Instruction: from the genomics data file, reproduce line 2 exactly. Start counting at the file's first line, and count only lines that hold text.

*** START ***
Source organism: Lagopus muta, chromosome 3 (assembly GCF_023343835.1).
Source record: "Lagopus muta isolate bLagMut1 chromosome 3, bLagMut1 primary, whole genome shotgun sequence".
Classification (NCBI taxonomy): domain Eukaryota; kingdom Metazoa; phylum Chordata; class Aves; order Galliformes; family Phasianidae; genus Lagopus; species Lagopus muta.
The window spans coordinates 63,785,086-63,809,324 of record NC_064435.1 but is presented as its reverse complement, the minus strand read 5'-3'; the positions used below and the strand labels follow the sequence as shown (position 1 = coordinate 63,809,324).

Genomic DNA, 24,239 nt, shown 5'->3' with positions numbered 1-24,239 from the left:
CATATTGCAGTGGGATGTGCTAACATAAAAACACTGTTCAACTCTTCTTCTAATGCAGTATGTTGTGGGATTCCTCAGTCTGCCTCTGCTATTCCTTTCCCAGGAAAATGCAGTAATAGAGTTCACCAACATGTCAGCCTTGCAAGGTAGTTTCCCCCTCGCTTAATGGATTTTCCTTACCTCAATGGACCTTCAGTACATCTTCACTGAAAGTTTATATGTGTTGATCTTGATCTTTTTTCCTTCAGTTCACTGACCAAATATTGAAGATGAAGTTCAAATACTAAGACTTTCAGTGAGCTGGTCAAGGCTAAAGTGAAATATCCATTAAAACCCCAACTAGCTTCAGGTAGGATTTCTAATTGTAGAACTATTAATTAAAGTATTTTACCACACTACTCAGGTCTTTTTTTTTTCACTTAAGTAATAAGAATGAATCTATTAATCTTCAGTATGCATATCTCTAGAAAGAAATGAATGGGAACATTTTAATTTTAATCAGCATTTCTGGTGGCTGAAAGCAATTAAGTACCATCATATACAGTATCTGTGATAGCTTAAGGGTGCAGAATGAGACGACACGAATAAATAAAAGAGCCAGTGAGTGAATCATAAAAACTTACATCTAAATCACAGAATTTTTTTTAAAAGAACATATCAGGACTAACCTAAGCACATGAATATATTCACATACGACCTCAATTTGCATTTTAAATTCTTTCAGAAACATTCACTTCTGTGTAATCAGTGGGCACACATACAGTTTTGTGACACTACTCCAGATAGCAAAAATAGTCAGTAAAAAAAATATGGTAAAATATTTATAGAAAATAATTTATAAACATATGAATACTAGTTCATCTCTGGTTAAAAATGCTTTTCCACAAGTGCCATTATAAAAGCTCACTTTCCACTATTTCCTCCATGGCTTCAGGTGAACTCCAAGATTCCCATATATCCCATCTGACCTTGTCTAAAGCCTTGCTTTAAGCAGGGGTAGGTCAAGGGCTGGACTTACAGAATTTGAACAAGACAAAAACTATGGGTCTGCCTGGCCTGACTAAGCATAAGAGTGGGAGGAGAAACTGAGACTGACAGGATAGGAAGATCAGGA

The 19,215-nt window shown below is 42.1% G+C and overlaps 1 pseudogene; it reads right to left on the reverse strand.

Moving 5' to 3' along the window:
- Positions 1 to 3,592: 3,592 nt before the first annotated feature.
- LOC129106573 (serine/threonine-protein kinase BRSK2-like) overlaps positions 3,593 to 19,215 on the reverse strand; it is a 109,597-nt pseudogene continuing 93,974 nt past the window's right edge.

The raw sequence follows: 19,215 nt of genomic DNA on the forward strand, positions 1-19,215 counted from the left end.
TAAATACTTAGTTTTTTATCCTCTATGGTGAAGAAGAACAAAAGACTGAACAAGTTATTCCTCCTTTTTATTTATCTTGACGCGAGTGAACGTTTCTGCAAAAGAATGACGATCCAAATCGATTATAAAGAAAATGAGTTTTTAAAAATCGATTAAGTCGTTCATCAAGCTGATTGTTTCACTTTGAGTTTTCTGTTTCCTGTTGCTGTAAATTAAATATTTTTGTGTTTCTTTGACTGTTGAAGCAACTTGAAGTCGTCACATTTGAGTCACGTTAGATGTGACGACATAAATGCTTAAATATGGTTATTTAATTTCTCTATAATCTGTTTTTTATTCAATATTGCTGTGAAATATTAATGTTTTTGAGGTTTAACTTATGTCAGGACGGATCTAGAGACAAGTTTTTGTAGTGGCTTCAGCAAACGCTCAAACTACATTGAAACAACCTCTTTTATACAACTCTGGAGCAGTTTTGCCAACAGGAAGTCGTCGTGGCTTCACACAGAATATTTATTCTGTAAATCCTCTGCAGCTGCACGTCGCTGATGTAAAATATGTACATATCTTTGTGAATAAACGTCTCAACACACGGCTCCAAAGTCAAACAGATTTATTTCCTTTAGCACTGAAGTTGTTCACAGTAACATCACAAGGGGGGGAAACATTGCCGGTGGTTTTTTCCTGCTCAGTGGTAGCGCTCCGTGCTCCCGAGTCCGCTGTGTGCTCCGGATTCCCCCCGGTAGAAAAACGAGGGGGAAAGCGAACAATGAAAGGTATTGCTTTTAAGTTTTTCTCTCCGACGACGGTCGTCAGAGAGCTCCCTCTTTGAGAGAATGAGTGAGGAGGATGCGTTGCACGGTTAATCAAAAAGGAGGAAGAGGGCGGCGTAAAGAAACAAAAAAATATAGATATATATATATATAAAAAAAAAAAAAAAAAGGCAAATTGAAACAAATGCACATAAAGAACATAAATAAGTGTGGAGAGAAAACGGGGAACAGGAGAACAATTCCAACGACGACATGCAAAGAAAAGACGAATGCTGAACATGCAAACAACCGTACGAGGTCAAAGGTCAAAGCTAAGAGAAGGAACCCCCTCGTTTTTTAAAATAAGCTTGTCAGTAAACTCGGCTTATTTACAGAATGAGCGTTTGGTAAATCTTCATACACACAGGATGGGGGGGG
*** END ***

Source record: "Lagopus muta isolate bLagMut1 chromosome 3, bLagMut1 primary, whole genome shotgun sequence".